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Lionsgate Home Entertainment // R // December 11, 2018
List Price: $21.99 [Buy now and save at Amazon]

Review by Olie Coen | posted January 9, 2019 | E-mail the Author

Director: Craig William Macneill
Starring: Chloe Sevigny, Kristen Stewart, Jamey Sheridan
Year: 2018

If I've said it once I've said it ...probably twice; Kristen Stewart is an incredible actress who is ill-treated partly because of the crappy vehicle she decided to hitch a ride in to jump start her career and party because of the demeanor she exhibits that comes across to us as flippant and/or annoyed. She found a way to become a star, now that she is one she doesn't feel like she owes us anything, and somehow we're mad about that, but that just seems like pure lunacy to me. Stewart is a talented actor, she picks the roles she wants to pick, she talks to the media when she chooses, and nothing else is our business, at least that's the way I look at it. Her role in Lizzie might not even be her best, neither is the film itself, but she's better than she gets credit for, and by a fair amount.

The Movie

Kristen Stewart plays Brigitte, who also goes by Maggie, since of yore Americans liked to call all Irish people by the same name apparently, but that's not who this movie is about, so let's switch gears. The main character here is Lizzie Borden, played by Chloe Sevigny, who lives in Massachusetts with her sister, stepmother, and overbearing father. Lizzie is getting closer and closer to becoming a old maid in 1892, why she's all of 32!, and has become a burden on her family. She's odd, bossy, goes out unaccompanied, and is prone to seizures; her father is even considering putting her in an institution since she can't seem to get married and therefore must be a maniac of some kind. Turns out, Lizzie simply isn't interested in men, in a time when such thoughts are strictly demonic.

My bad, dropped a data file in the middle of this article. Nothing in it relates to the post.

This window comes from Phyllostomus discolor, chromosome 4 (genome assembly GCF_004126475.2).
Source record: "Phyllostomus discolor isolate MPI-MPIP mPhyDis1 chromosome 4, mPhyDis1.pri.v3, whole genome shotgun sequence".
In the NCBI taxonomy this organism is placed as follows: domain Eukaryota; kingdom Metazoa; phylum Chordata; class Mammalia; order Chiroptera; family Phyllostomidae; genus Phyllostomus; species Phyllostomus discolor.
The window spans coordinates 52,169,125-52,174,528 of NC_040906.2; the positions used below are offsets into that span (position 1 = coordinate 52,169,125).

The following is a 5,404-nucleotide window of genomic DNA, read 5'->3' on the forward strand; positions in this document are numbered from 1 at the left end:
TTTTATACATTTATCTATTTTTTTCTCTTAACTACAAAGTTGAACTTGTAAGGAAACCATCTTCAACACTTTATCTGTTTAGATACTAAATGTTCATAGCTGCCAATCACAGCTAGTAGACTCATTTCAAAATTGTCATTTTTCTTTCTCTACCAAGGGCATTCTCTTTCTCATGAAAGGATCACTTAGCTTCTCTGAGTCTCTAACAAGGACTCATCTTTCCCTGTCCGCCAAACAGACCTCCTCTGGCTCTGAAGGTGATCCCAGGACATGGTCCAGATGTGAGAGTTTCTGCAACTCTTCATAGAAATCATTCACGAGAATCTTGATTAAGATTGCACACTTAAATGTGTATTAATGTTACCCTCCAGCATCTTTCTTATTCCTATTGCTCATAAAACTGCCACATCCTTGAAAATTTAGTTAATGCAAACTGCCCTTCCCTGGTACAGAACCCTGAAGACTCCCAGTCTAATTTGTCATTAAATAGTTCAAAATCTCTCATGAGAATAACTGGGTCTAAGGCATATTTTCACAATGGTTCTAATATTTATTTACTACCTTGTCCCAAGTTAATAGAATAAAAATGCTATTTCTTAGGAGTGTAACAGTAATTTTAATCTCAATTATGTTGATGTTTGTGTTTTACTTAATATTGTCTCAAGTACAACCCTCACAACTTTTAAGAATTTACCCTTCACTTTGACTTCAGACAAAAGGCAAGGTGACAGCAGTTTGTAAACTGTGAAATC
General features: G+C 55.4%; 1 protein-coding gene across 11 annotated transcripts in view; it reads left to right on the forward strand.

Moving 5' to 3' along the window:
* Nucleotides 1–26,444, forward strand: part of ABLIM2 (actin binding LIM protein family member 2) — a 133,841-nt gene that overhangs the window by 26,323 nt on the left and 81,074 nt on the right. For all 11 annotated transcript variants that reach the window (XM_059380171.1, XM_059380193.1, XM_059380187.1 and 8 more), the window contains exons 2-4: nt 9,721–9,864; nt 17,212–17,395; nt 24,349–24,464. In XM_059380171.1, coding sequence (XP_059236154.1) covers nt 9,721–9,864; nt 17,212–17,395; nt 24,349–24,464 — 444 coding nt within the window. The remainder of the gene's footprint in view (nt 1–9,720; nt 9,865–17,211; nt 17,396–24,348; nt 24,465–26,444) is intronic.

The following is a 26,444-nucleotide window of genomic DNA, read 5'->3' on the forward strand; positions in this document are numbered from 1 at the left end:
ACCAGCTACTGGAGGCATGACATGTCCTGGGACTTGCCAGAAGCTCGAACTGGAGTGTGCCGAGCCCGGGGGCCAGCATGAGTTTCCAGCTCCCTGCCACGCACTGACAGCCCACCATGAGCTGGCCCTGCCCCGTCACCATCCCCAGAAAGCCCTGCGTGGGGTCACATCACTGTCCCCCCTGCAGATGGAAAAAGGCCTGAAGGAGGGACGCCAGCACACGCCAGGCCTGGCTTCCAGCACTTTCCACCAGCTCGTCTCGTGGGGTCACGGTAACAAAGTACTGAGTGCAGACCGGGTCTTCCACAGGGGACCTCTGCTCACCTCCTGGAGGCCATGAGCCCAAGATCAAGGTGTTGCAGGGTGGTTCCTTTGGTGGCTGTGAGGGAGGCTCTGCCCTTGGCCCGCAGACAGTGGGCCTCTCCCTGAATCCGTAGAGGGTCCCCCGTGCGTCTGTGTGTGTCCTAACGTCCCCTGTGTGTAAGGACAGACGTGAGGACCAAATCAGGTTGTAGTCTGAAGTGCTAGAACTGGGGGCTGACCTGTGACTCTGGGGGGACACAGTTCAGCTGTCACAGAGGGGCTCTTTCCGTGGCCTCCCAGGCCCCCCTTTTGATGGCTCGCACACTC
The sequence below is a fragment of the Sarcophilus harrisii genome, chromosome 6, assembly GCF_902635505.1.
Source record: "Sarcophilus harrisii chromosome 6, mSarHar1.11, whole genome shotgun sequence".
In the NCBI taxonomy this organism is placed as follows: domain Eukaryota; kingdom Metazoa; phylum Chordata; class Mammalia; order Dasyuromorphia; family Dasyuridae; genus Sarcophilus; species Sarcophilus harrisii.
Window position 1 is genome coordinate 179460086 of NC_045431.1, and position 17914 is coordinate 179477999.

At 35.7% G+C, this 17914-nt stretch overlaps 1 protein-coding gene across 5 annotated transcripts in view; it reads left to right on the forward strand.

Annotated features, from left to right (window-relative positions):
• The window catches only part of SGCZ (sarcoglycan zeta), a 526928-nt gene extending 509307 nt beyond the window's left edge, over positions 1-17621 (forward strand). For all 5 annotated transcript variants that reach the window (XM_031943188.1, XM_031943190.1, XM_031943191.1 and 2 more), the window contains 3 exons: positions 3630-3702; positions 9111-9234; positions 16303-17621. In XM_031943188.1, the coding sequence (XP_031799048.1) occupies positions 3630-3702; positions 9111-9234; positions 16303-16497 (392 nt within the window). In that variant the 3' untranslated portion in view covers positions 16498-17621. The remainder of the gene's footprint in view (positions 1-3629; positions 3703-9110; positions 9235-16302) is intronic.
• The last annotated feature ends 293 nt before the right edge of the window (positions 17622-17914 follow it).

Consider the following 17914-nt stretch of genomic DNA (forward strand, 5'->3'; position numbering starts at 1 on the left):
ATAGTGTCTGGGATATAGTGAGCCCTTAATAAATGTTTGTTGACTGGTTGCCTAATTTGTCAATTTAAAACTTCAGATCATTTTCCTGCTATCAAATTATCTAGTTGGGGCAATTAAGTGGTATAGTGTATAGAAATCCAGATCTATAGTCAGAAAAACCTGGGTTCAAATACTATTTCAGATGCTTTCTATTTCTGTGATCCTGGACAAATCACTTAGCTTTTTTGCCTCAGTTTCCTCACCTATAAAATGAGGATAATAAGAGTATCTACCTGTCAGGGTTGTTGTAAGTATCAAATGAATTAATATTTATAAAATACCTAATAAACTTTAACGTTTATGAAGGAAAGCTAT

Lizzie first befriends and then falls for the Borden's new maid Brigitte, who is eager to be taught to read, needs someone to comfort her, and makes a nice change to the mundane day to day of unwanted daughter living. The pair find something within each other that they were missing, and soon become quite close. But at the same time, Lizzie's father is sneaking into Brigitte's bedroom unwelcome, as well as threatening Lizzie with losing her inheritance and being sent away if she doesn't keep clear of her new companion. Well, that won't do, and so the ladies hatch a devilish plan. What happens next is mostly mystery, as the Borden Ax Murders have never been perfectly solved, and no one knows the killer's exact intentions, though the gruesome deed itself would go down in sinister history.

The most intriguing part about Lizzie is the relationship between the title character and the maid, and I have no idea how much of that was conjecture or assumption or perhaps even pure fantasy. This obviously isn't a purely historical account, there are some liberties taken, and perhaps this relationship is one of them, but without it, really, the film would have fallen apart. I guess that's the Kristen Stewart fan in me coming out, although it would be overdramatic to call myself such, but I do think she's talented, and I do think she basically made the movie. In this story anyway, the action wouldn't have taken place without the two women bolstering each other's nerves, and so it was desperately necessary, if not exactly true, and I'll forgive some extra style for the sake of entertainment since it was quite needed.